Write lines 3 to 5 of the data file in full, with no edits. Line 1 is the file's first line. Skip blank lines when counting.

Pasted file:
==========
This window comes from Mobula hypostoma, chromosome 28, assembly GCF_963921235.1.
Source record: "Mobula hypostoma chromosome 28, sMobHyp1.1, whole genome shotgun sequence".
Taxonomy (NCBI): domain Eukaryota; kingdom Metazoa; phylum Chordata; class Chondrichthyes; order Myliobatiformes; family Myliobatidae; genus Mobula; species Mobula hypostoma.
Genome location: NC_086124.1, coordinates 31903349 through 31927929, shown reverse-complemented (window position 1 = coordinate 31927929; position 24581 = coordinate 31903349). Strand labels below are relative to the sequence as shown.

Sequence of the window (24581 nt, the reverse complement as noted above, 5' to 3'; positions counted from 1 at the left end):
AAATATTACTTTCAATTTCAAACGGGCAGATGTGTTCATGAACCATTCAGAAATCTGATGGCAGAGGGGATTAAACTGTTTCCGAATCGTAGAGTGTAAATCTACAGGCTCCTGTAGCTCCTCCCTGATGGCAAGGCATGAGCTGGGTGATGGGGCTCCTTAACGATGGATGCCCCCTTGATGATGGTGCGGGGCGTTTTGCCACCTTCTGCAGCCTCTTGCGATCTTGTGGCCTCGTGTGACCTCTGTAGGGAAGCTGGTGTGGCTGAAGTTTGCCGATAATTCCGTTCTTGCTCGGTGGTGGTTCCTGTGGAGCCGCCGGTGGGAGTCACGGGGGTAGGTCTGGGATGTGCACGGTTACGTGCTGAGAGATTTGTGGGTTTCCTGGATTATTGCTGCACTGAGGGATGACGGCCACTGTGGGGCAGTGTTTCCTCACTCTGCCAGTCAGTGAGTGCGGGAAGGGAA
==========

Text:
Taxonomy (NCBI): domain Eukaryota; kingdom Metazoa; phylum Chordata; class Chondrichthyes; order Myliobatiformes; family Myliobatidae; genus Mobula; species Mobula hypostoma.
Genome location: NC_086124.1, coordinates 31903349 through 31927929, shown reverse-complemented (window position 1 = coordinate 31927929; position 24581 = coordinate 31903349). Strand labels below are relative to the sequence as shown.

Sequence of the window (24581 nt, the reverse complement as noted above, 5' to 3'; positions counted from 1 at the left end):